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5-Ashwamedh Parv

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5-Jaimini's Ashwamedh Parv, Uttar Raam Charit-2
Copied from Satya Chaitanya's blog site

Jaaminiya Ashwamedh Parv - Uttar Raam Charit
When Valmiki sees Seetaa who is wailing aloud in the hair-raisingly terrible jungle filled with fearsome animals, Jaimini tells us, he approaches Her and asks Her who She is, whose daughter and whose wife She is and why She has come to the uninhabited jungle. She introduces Herself as Janak’s daughter, Dasharath’s daughter-in-law and Raam’s wife. She also tells him that She has been abandoned by Raam for reasons She does not know. Vaalmeeki consoles Her telling Her not to worry and introduces himself. He then takes Her with him to his ashram and Seetaa goes with him quietly.

In Vaalmeeki Raamaayan these scenes are different. While Jaimini's Vaalmeeki has to ask Her who She is, in the Raamaayan, Vaalmeeki knows everything about Her without asking. In fact, he consoles Her by addressing Her as Janak’s daughter, Dasharath's daughter-in-law, and Raam's wife and tells Her not to worry, the Aashram is like a home to Her. He tells Her he knows everything about Her with the power of his asceticism, knows why She has been abandoned, and knows She is pure.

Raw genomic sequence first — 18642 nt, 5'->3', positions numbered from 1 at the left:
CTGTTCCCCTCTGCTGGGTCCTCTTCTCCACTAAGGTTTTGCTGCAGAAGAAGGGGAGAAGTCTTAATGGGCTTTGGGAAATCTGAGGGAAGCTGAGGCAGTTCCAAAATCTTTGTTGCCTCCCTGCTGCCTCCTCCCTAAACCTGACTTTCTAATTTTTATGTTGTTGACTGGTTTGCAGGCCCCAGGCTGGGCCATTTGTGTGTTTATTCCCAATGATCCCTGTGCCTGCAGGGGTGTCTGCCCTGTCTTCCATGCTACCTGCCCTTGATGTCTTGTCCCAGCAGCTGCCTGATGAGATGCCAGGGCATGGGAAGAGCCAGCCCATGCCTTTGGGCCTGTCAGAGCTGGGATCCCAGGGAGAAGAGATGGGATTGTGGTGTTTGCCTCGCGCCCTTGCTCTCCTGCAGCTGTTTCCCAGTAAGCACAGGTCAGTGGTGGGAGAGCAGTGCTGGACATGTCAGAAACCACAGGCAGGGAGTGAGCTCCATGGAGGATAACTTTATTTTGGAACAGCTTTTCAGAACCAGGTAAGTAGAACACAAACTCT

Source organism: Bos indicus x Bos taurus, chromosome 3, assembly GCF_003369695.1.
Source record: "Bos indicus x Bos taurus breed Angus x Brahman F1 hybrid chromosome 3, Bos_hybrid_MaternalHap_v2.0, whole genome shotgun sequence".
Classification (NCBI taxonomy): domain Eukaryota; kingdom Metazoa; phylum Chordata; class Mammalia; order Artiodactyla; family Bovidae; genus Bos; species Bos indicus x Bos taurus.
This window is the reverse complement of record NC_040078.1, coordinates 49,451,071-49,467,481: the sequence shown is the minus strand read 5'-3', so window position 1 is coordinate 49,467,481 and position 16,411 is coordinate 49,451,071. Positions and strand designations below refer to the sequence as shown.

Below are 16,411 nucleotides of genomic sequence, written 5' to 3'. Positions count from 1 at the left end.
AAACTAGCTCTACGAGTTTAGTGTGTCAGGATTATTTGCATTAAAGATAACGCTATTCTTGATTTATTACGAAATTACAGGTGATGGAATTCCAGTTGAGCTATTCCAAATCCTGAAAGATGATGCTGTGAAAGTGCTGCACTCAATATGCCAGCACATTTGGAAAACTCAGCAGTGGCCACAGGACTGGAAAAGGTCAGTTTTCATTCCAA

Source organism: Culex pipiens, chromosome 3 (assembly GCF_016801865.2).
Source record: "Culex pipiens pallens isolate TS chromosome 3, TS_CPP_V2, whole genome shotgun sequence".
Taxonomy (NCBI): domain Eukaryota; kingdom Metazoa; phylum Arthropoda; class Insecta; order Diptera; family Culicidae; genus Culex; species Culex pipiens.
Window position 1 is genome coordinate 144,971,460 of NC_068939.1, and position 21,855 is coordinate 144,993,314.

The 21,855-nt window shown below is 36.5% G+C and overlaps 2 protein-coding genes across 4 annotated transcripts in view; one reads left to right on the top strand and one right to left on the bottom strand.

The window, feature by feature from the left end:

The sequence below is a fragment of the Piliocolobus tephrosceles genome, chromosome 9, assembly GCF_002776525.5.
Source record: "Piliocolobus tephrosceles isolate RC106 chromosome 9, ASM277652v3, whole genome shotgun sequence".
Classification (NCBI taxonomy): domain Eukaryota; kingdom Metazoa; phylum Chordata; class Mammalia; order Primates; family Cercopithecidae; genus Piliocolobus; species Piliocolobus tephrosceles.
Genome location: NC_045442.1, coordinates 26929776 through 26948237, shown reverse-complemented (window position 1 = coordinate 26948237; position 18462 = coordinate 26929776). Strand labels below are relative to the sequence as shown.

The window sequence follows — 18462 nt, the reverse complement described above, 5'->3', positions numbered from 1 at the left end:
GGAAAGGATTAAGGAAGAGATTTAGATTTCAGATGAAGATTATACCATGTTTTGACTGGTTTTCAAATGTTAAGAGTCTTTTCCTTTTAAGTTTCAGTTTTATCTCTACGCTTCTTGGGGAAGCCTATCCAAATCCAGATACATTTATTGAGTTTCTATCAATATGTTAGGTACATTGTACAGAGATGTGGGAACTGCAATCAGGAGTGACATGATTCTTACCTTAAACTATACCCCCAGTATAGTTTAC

Later, Vaalmeeiki Raamaayan tells us in what is perhaps a later interpolation that Seetaa gives birth to the twins the same night as Shatrughn reaches the Aashram on his way to slay Lavanaasur. Hearing of the birth of Seetaa's children, Shatrughn goes and meets Sieetaa and speaks of the grace of God. Next morning he leaves the Aashram. It is twelve years later that Shatrughn comes back to Ayodhyaa and this time again he pays a visit to the Aashram and listens to the Raamaayan composed by Vaalmeeki. We are not told who sings it, but we are told that both the text and the narration is so realistic and powerful that Shatrughn faints while listening to it because of the emotions it awakens in him. The soldiers with Shatrughn pass through the same emotions.